Manet/Velazquez at the Met (2003)

This was an extraordinary exhibition – in fact, three exhibitions in one. First, Velazquez and the Spanish Old Masters; second, Manet and his contemporaries; third, the Great American Portraitists. Like all major Metropolitan exhibitions these days, it was too big, and the “story” it told could have been better presented in half the space. But as a collection of paintings, it was, as I said, extraordinary.

The common thread was simple: Velazquez invented , or at least perfected, the realistic single figure isolated against an indeterminate background, with real space around. Manet copied this trope verbatim, and so did the Americans – Eakins, Whistler, Sargent, Chase. Whether this is any better or meaningfully different from the portraiture of Hals, Rembrandt, van Dyck, Rubens or countless others was not addressed.

But why later artists studied at the feet of Velazquez and called him the master had to do with more than this style of portraiture. Indeed, much of Velazquez’s oeuvre was of a different sort, starting with his royal portraits and climaxing with Las Meninas, The Spinners and his scene paintings. Conversely, the art of Manet, and even more the other French painters shown, was influenced by many precedents other than Spanish art – as Patrick Noon’s Crossing the Channel will show.

So let’s just admire this exhibition for its strength: great pictures, not the least from the Met’s own collection, but also from the Prado and seemingly every other major museum you can name. My particular favorite was Velazquez’s Aesop, much more painterly in person than in reproduction (Aesop’s right thumb composed of heavy smudges of paint). But the color tones and the sensitivity of the treatment were as impressive as the technique. For a wholly unrelated work, I was just as struck by Ribera’s Mystical Marriage of St. Catherine, a work belonging to the Met that I had either never seen or sufficiently noticed before.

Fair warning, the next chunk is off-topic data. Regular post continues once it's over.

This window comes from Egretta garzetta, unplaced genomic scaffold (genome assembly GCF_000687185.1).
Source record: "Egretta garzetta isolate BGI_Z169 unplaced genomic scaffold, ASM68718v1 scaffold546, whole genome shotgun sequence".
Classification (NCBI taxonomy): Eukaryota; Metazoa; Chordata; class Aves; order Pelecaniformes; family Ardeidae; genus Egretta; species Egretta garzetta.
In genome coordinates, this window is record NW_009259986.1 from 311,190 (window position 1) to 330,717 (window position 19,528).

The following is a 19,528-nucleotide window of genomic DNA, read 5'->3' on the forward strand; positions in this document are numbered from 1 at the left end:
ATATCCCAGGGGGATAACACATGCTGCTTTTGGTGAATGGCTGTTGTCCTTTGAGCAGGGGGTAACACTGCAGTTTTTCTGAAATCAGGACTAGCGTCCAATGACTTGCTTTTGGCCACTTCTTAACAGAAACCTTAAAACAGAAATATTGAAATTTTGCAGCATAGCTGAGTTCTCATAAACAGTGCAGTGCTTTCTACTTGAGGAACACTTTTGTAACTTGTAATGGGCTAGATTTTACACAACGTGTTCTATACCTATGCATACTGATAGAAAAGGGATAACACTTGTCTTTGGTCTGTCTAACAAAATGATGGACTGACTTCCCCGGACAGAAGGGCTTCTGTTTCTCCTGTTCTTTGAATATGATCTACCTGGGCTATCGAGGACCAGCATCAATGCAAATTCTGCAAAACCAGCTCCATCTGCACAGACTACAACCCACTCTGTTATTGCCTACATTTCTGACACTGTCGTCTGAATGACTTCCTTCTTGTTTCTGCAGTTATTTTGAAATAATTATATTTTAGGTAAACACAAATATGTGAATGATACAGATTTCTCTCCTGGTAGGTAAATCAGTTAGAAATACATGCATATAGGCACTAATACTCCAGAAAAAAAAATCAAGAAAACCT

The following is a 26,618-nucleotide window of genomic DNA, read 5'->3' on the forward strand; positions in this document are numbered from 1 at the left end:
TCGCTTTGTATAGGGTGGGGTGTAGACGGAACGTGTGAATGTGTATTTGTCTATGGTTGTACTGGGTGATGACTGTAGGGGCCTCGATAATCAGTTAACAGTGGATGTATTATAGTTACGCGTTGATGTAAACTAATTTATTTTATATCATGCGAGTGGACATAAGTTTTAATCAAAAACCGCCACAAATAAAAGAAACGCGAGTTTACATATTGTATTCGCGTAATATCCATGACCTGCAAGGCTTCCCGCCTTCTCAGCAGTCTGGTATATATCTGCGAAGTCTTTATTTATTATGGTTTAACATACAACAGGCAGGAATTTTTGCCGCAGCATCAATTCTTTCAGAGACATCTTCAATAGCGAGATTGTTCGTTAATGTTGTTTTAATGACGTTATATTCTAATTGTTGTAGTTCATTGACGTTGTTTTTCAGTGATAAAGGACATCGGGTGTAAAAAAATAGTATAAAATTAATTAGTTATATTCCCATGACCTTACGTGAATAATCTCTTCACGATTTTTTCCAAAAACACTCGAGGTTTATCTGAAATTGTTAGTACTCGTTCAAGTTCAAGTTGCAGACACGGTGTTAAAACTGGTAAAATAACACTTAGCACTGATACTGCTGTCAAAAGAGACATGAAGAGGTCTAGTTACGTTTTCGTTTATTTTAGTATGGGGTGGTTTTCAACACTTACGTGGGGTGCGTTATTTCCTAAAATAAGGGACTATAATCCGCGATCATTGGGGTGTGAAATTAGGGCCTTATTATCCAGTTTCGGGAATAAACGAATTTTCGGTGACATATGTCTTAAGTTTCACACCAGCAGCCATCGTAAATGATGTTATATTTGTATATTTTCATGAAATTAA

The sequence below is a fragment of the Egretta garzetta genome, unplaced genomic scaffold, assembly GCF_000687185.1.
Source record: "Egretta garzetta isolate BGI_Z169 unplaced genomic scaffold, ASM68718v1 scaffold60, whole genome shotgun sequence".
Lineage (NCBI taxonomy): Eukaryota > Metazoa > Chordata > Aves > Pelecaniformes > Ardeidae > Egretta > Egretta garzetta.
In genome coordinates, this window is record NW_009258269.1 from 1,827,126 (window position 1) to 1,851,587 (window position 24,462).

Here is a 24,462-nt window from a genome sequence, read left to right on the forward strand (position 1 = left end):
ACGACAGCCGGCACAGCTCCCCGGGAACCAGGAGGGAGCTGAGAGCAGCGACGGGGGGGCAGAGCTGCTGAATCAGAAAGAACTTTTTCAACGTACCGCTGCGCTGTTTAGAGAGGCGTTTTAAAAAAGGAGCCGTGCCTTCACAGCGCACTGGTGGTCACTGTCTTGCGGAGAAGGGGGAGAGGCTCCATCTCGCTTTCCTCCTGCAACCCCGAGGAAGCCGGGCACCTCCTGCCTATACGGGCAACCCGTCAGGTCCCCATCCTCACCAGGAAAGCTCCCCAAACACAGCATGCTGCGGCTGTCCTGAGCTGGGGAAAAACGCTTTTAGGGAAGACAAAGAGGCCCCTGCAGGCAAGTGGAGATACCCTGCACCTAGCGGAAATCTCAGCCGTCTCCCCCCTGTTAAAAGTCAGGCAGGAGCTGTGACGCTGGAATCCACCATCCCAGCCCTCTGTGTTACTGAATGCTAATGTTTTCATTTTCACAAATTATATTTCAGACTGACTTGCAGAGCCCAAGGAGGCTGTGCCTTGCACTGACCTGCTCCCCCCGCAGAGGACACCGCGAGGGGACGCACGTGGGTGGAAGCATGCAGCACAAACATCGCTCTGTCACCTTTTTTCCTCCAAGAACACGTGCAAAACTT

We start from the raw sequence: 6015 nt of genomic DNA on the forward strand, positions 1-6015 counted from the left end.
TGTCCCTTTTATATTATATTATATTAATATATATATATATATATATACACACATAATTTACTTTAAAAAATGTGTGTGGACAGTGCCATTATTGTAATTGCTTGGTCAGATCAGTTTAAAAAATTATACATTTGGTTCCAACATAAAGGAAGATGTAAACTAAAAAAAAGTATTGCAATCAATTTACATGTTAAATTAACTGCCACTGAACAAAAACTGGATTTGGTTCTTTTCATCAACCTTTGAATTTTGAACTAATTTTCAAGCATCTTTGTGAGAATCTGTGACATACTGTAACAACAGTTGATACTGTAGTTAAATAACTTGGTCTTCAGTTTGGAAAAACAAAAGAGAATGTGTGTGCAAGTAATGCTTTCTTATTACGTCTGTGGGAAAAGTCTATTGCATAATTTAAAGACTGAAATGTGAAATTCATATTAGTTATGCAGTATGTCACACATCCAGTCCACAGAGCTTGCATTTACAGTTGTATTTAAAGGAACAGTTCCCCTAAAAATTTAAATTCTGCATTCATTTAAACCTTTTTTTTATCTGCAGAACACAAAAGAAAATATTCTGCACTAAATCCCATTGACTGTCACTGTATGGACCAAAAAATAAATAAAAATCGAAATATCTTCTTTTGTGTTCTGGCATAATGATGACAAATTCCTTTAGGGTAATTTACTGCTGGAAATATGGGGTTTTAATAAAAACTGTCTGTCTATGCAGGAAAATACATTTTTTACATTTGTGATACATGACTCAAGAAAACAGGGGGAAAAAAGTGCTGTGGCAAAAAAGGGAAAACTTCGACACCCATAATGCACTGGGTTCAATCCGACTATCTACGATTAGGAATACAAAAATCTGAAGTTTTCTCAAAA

The link from Goya to Manet is the most direct of the show’s connections, and the Met has the richness in its own Manets that a few Goyas from Madrid – like Majas on the Balcony – completed the picture. My favorite Goya was a small scene of holiday revelers, forming a ‘V’ overlooking the city below. A crocus of a picture!

The revelation in the American gallery was the comparison of the MFA’s Children of Edward Darley Boit by Sargent with Las Meninas, which Sargent also copied. Was it a direct homage, or did Sargent just borrow a composition that worked? Whistler’s Composition in Grey and Green from the Tate was just as beautiful as it was in Nashville last year. And although the other works by Sargent, Chase and Eakins were familiar, how amazing to see them stacked up against each other, together holding the bar so high.

Because there were so many masterpieces, the show was a little short of the “discoveries” one hopes for in an exhibition. Anything not truly great suffered in comparison. But going through the Manet/Velazquez show was like taking a stroll through Jansen, and remembering just how exciting art history can be.

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